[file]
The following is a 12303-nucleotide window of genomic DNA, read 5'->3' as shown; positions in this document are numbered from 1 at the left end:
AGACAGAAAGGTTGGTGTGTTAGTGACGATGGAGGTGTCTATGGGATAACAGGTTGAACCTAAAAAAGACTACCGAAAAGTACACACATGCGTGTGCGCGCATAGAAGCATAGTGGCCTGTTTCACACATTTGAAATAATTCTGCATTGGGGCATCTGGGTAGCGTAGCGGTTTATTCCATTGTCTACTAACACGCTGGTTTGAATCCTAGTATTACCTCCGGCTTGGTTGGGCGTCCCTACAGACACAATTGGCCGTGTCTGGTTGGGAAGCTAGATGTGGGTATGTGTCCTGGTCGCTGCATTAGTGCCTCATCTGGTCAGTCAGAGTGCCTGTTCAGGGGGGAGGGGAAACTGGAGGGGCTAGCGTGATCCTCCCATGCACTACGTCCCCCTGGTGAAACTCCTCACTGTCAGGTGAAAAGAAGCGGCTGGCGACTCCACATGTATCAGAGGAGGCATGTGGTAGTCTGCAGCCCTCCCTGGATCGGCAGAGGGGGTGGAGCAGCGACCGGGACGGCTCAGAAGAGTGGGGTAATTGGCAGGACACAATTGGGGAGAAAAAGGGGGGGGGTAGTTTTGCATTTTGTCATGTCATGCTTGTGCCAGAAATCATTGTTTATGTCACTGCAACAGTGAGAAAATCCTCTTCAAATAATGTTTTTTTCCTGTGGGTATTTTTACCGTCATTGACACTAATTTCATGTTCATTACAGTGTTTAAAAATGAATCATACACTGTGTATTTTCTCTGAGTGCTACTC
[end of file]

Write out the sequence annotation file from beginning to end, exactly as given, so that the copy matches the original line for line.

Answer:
The following is a 12303-nucleotide window of genomic DNA, read 5'->3' as shown; positions in this document are numbered from 1 at the left end:
AGACAGAAAGGTTGGTGTGTTAGTGACGATGGAGGTGTCTATGGGATAACAGGTTGAACCTAAAAAAGACTACCGAAAAGTACACACATGCGTGTGCGCGCATAGAAGCATAGTGGCCTGTTTCACACATTTGAAATAATTCTGCATTGGGGCATCTGGGTAGCGTAGCGGTTTATTCCATTGTCTACTAACACGCTGGTTTGAATCCTAGTATTACCTCCGGCTTGGTTGGGCGTCCCTACAGACACAATTGGCCGTGTCTGGTTGGGAAGCTAGATGTGGGTATGTGTCCTGGTCGCTGCATTAGTGCCTCATCTGGTCAGTCAGAGTGCCTGTTCAGGGGGGAGGGGAAACTGGAGGGGCTAGCGTGATCCTCCCATGCACTACGTCCCCCTGGTGAAACTCCTCACTGTCAGGTGAAAAGAAGCGGCTGGCGACTCCACATGTATCAGAGGAGGCATGTGGTAGTCTGCAGCCCTCCCTGGATCGGCAGAGGGGGTGGAGCAGCGACCGGGACGGCTCAGAAGAGTGGGGTAATTGGCAGGACACAATTGGGGAGAAAAAGGGGGGGGGTAGTTTTGCATTTTGTCATGTCATGCTTGTGCCAGAAATCATTGTTTATGTCACTGCAACAGTGAGAAAATCCTCTTCAAATAATGTTTTTTTCCTGTGGGTATTTTTACCGTCATTGACACTAATTTCATGTTCATTACAGTGTTTAAAAATGAATCATACACTGTGTATTTTCTCTGAGTGCTACTC